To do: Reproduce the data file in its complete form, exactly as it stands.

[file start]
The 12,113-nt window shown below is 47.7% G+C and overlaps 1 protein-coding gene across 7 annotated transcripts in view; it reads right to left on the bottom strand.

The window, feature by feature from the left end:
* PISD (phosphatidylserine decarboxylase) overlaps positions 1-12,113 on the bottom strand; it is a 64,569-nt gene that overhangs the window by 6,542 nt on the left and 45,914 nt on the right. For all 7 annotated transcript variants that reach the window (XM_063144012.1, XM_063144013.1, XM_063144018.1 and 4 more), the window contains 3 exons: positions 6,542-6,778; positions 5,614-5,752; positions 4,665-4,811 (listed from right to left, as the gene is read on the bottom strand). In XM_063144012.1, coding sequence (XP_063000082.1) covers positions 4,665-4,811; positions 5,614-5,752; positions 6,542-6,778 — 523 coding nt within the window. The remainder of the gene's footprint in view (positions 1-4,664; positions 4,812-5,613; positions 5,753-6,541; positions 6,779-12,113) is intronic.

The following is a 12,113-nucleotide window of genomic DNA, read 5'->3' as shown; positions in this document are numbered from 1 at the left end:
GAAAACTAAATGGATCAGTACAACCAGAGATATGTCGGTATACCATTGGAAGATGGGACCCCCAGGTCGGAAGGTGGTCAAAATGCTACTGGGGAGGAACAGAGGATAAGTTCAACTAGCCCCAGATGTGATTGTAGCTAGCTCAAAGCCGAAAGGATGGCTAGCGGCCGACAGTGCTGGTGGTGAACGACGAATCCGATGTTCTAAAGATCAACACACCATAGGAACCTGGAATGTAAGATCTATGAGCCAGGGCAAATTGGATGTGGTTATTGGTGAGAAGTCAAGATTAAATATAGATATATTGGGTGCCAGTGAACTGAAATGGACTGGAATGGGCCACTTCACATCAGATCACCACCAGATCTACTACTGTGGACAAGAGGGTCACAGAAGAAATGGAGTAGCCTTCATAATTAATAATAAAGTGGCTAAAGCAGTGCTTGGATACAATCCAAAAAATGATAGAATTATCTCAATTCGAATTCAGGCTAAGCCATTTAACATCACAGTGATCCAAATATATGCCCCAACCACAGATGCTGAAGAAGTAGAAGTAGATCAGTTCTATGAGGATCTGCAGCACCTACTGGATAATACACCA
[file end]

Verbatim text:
The 12,113-nt window shown below is 47.7% G+C and overlaps 1 protein-coding gene across 7 annotated transcripts in view; it reads right to left on the bottom strand.

The window, feature by feature from the left end:
* PISD (phosphatidylserine decarboxylase) overlaps positions 1-12,113 on the bottom strand; it is a 64,569-nt gene that overhangs the window by 6,542 nt on the left and 45,914 nt on the right. For all 7 annotated transcript variants that reach the window (XM_063144012.1, XM_063144013.1, XM_063144018.1 and 4 more), the window contains 3 exons: positions 6,542-6,778; positions 5,614-5,752; positions 4,665-4,811 (listed from right to left, as the gene is read on the bottom strand). In XM_063144012.1, coding sequence (XP_063000082.1) covers positions 4,665-4,811; positions 5,614-5,752; positions 6,542-6,778 — 523 coding nt within the window. The remainder of the gene's footprint in view (positions 1-4,664; positions 4,812-5,613; positions 5,753-6,541; positions 6,779-12,113) is intronic.

The following is a 12,113-nucleotide window of genomic DNA, read 5'->3' as shown; positions in this document are numbered from 1 at the left end:
GAAAACTAAATGGATCAGTACAACCAGAGATATGTCGGTATACCATTGGAAGATGGGACCCCCAGGTCGGAAGGTGGTCAAAATGCTACTGGGGAGGAACAGAGGATAAGTTCAACTAGCCCCAGATGTGATTGTAGCTAGCTCAAAGCCGAAAGGATGGCTAGCGGCCGACAGTGCTGGTGGTGAACGACGAATCCGATGTTCTAAAGATCAACACACCATAGGAACCTGGAATGTAAGATCTATGAGCCAGGGCAAATTGGATGTGGTTATTGGTGAGAAGTCAAGATTAAATATAGATATATTGGGTGCCAGTGAACTGAAATGGACTGGAATGGGCCACTTCACATCAGATCACCACCAGATCTACTACTGTGGACAAGAGGGTCACAGAAGAAATGGAGTAGCCTTCATAATTAATAATAAAGTGGCTAAAGCAGTGCTTGGATACAATCCAAAAAATGATAGAATTATCTCAATTCGAATTCAGGCTAAGCCATTTAACATCACAGTGATCCAAATATATGCCCCAACCACAGATGCTGAAGAAGTAGAAGTAGATCAGTTCTATGAGGATCTGCAGCACCTACTGGATAATACACCA